Authors: Bhavesh Patel – Dell EMC & Mazhar Memon – Bitfusion

Deep Learning (DL), a key technique driving artificial intelligence innovation, such as image recognition, chatbots, and self-driving cars, requires algorithms be ‘trained’ using large data sets. Initially, this can be done on a single node (server). However, as the models and datasets grow ever larger and more complex, it becomes essential to scale-out.

Within a single node, power, thermal, storage, and memory limits will cap the scale of the training solution.  When a training solution reaches or exceeds the capabilities of a single node, it becomes necessary to scale-out. The emphasis on deep learning has, so far, been focused on single node runs. But, as neural networks are becoming more integrated into existing workloads like Hadoop and HPC, it is becoming necessary to look at multi-node scaling.

A single node (server), supporting one to eight GPUs or accelerators is relatively simple to deploy and operate, but a multi-node system will improve performance significantly.  In multi-node systems, training operations can leverage parallelism and increased capacities to handle larger models and datasets.   In addition, where support for users on the system is high or growing, scale-out may be required.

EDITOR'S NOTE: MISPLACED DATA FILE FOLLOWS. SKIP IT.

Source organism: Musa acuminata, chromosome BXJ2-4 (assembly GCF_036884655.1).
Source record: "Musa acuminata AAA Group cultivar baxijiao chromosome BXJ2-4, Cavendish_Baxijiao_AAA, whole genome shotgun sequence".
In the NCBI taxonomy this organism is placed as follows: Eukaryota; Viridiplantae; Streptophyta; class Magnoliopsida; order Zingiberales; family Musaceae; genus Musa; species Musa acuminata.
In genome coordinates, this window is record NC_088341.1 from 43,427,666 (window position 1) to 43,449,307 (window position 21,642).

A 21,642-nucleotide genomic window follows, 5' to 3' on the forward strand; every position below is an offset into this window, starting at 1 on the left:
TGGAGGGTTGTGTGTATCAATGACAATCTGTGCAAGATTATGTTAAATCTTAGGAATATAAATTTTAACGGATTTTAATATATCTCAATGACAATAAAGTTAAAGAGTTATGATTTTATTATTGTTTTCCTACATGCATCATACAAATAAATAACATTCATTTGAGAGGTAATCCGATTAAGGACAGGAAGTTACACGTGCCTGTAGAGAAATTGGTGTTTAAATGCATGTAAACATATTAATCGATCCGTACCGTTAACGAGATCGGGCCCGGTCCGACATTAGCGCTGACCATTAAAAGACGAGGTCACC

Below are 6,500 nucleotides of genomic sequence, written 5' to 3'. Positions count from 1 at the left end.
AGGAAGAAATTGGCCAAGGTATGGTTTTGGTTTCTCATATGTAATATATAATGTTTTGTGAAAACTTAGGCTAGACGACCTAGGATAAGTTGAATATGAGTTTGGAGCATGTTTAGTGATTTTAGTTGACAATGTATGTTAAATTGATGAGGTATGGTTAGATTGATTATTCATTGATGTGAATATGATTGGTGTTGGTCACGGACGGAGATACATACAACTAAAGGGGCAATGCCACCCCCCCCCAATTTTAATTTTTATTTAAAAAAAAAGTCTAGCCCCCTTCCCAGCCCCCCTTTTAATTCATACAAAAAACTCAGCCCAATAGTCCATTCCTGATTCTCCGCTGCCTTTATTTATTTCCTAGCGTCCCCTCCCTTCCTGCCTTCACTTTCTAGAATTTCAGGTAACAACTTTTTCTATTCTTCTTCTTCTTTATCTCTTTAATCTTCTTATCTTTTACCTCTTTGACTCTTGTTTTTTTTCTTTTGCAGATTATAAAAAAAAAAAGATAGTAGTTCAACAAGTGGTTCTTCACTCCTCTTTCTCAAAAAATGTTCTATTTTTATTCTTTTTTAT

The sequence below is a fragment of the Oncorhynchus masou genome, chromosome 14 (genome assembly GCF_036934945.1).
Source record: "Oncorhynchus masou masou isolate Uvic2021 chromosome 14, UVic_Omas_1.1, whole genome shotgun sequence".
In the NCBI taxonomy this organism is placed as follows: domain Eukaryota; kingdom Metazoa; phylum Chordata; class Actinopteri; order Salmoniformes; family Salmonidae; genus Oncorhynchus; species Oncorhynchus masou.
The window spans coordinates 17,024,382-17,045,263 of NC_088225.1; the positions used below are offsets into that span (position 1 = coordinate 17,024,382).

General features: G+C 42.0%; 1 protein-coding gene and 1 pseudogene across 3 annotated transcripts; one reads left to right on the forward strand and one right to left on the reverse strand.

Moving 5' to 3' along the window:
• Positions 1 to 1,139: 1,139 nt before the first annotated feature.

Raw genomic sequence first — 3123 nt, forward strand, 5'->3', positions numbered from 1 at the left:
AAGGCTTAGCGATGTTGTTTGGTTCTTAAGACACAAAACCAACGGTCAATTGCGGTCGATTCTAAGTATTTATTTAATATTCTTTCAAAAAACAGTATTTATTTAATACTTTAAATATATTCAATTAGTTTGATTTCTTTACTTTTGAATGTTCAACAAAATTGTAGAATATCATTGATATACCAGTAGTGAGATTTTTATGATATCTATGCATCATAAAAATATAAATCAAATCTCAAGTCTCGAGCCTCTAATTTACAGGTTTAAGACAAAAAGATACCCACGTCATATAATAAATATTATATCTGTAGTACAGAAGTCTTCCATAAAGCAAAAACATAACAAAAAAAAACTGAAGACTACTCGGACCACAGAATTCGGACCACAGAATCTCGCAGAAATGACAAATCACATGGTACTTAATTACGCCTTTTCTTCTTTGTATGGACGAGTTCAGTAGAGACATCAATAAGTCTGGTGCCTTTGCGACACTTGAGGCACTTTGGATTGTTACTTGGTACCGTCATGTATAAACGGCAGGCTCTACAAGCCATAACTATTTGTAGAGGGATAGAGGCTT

This is one of the areas where Dell EMC has been focusing on i.e. how can you enable GPU scaling, a method whereby users can add GPU nodes as their workload need increases? Also, how can you give the end customer an ability to scale-out at a rack level as the number of users accessing these resources increases? Based on some of these requirements, Dell EMC started evaluating Bitfusion, which provides software to enable elastic deep learning and makes development of deep learning applications faster and more economical. There are other benefits in using the Bitfusion stack on top of a Dell EMC hardware solution, as it addresses some of the pain points, such as: